ID is for…

I missed a credit card payment to Capital One this month. Sheer incompetence on my part, of course – simply a matter of missing the date. Not, you would think, the end of the world.

I became aware of my forgetfulness when Capital One’s callcentre staff phoned me on Friday morning. The conversation went as usual with these companies: “Can I speak to Mr Ben Pl…Pleuvy [or something similarly vague]?”. “Speaking.” “This is Capital One here, I need to speak to you on an urgent personal banking matter. For security, could you please confirm your date of birth.”

Hang on, whose security are we talking about here?

“I’m not giving you my date of birth. It’s personal information. I don’t even know who you are.”

Rather impatiently, I was told that if I doubted their identity I could phone them: “You’ve got the number, it’s on our bill.” Gee thanks. I did phone them – even though it cost me 7p plus 2p per minute. Their system told me to key in my credit card number. I did. It told me to key in my date of birth. I didn’t. The system put me through to one of their callcentre folk. He asked me for my date of birth.

“No.”

Pause.

“Sorry?”

“I said no. I’m not giving you my date of birth. It’s my personal information.”

“But if you don’t pass validation, I can’t talk to you. The system won’t let me see your account until you give me your date of birth.”

“So you want my date of birth because your system requires it?”

“Yes.”

“But it’s my personal information.”

“But I need it for security.”

“Then you’ll just have to write to me, won’t you? Goodbye.”

After that second call, I had a think about why I wasn’t playing – until then, I’d been reacting out of sheer irritation, partly at my own stupidity in forgetting the payment, partly at the mere fact of being called from a callcentre. My date of birth is my personal information. If it is so valuable a piece of information that it can validate my identity, then I don’t want to give it to someone I know almost nothing about – even if I’m sure they are indeed working in Capital One’s callcentre, I still know nothing about their personal integrity. If, on the other hand, it isn’t a valuable piece on information (because actually it would take very  little effort for anyone else to find out my date of birth), then the charade of giving it “for security” as though it is some kind of meaningful token is merely demeaning.

Call number three was pretty similar. Call number four came on Saturday morning. By that time, of course, I’d actually paid the bill, but Capital One’s systems apparently didn’t know that.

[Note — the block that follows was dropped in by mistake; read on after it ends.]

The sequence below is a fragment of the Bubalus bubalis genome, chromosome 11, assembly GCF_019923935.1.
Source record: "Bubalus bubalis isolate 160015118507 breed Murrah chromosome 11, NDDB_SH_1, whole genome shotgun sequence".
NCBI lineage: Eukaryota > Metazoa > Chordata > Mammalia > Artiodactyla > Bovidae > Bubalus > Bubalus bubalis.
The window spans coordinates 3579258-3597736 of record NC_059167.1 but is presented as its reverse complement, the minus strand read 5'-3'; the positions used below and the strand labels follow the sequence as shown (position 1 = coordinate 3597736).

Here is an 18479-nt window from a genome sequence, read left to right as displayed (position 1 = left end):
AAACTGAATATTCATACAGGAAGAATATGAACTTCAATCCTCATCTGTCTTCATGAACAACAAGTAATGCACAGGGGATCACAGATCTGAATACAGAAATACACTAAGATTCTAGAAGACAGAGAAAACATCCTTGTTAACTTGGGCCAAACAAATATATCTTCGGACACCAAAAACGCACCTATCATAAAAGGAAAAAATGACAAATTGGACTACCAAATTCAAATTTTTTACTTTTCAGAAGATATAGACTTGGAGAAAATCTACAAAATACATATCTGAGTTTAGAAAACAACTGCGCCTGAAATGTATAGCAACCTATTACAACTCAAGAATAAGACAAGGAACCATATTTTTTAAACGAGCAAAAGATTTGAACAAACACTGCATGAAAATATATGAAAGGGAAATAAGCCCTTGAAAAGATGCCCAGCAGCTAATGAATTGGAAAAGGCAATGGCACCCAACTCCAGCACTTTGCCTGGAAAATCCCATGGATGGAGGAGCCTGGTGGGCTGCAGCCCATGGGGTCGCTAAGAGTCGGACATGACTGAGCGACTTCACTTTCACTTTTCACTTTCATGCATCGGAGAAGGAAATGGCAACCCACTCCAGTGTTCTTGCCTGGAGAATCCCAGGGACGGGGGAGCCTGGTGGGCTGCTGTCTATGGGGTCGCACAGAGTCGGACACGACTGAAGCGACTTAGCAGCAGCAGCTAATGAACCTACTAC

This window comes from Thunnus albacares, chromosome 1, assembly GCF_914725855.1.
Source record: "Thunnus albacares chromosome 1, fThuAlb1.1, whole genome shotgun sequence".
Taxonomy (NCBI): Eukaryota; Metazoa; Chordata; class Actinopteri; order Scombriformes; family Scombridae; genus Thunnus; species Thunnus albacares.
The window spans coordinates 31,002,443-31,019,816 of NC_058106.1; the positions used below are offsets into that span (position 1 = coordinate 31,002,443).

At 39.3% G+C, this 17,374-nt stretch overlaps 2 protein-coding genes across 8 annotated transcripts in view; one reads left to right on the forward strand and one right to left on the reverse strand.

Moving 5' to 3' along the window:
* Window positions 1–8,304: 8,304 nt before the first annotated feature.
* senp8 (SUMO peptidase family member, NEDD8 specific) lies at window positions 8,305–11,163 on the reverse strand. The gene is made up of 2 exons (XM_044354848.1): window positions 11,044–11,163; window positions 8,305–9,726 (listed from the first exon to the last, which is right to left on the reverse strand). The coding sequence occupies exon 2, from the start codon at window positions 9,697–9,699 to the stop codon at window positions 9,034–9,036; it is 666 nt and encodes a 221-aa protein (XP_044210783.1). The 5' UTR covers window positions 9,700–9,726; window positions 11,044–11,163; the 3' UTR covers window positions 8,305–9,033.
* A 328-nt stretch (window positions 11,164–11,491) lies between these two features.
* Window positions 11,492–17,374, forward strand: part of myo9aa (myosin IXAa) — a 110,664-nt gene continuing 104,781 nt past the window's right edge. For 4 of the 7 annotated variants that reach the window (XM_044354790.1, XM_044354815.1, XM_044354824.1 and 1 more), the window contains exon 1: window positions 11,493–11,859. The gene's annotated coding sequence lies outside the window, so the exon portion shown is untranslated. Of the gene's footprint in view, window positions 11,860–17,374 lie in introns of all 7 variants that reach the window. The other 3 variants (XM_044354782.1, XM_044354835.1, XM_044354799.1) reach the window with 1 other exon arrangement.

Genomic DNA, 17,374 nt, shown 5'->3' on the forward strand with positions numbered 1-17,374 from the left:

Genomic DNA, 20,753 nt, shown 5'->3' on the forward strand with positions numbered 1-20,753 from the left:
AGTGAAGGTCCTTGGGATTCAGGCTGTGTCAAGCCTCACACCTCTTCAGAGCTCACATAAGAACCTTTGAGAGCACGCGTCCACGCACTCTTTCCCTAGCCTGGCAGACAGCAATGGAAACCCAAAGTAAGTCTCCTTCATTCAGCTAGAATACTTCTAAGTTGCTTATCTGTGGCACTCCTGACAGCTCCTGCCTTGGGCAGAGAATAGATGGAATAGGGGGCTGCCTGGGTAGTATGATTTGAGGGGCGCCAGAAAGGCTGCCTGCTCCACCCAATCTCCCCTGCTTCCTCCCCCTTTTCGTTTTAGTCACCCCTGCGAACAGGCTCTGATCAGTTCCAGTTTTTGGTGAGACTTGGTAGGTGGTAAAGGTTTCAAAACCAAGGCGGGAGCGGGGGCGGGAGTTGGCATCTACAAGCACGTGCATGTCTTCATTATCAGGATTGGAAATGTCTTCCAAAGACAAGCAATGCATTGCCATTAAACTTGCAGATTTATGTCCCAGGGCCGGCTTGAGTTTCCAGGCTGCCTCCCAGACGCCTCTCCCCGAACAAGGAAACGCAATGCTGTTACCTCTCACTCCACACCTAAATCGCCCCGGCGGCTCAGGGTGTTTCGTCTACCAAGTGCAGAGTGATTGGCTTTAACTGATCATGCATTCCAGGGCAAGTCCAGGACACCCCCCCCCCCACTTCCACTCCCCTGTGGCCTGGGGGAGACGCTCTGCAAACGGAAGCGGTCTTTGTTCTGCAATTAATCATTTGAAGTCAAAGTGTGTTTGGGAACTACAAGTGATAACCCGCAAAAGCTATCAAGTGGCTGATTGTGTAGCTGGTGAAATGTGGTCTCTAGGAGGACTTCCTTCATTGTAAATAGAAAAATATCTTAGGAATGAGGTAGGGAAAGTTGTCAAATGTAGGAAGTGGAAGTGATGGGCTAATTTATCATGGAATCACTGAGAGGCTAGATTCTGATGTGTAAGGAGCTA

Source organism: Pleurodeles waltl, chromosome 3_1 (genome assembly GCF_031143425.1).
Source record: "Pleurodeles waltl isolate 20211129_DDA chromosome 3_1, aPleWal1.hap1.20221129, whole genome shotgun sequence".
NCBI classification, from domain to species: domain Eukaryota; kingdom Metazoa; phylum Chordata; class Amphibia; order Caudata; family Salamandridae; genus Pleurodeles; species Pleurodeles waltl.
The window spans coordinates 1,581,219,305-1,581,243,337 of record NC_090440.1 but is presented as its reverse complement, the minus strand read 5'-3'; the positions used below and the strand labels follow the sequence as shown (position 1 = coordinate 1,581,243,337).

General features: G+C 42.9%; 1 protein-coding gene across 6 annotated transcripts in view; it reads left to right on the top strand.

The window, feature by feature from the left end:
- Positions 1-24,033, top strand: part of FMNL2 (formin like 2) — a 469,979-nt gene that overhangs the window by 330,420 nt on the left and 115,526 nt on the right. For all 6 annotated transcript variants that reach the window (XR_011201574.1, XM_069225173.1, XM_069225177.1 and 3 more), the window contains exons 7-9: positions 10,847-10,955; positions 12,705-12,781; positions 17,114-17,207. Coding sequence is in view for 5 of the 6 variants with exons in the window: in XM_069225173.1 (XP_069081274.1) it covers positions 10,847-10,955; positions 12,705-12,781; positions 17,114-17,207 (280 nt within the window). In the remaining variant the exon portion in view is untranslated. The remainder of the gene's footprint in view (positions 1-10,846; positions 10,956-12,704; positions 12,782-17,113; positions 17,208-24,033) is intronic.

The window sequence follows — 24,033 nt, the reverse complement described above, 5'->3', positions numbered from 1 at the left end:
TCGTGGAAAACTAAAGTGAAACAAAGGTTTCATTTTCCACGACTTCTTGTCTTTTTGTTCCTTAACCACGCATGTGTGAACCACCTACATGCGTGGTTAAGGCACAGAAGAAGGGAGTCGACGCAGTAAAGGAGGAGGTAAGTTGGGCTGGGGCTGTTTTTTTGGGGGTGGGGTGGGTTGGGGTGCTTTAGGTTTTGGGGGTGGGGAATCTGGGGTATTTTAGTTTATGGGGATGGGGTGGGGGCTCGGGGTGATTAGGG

“Can I have your date of birth?”

“No.”

Sigh. “You have to pass validation or I can’t talk to you about your account.”

“So don’t talk to me about it.”

Sigh. “We aren’t going anywhere.” You got it. “You’ll have to put up with the calls.” She hung up.

Call four tried reasoning with me. “Why won’t you pass validation? You can ring us so that you know we’re Capital One.”

“I have rung you – and was asked for my date of birth.”

“Well, you have to pass security.”

“Not if it means giving you my date of birth.”

“We’re complying with the Data Protection Act.”

Well, no you’re not. You’re just trying to limit your risk under the Data Protection Act. Different thing altogether.

“You can ring us if you don’t believe we’re Capital One.”

“I don’t have any doubt that you’re Capital One – I’ve spoken to enough of you over the past 24 hours. My date of birth is my personal information. I’m not going to give it to you. In fact, I don’t even know what you think my date of birth is.”

“We aren’t going anywhere. You’ll just have to put up with the calls.”

“So you’re telling me you’ll keep ringing until I give you my date of birth? That sounds like harassment.”

“It’s important that we speak to you about your account.”

Not to me it’s not. At least, not if I have to bend to your will to enable you to do so.

But she’d rung off.

There was a call five, and may even have been a call six before Capital One’s systems obviously twigged that they’d actually had their money. The later callers were bad-tempered from the outset – their system may not allow them to see my account details until I’ve “passed security”, but it sure as hell let them see a note reading “This One Is Trouble” or words to that effect. The words “we’re going nowhere” were repeated. The threat to keep phoning was repeated.

This is a mess. I’m not precious about my date of birth. In fact, I am happy to give £10 to your favourite charity if you (so long as you’re not someone I know well) are the first person to email or DM me my date of birth any time before the end of April – but only £10, because I don’t believe it will be particularly difficult. So while I can think of lots of scenarios in which my supplying my date of birth provides some evidence of my identity, I can also think of lots of scenarios in which it proves nothing of the kind. I can also think of scenarios where a callcentre worker quietly harvests personal information to use for their own illicit purposes. Why should their systems pander to their paranoias rather than to mine? Capital One have never explained to me the systems they have in place – if any – to prevent their callcentre workers (overseas) from misusing my personal information.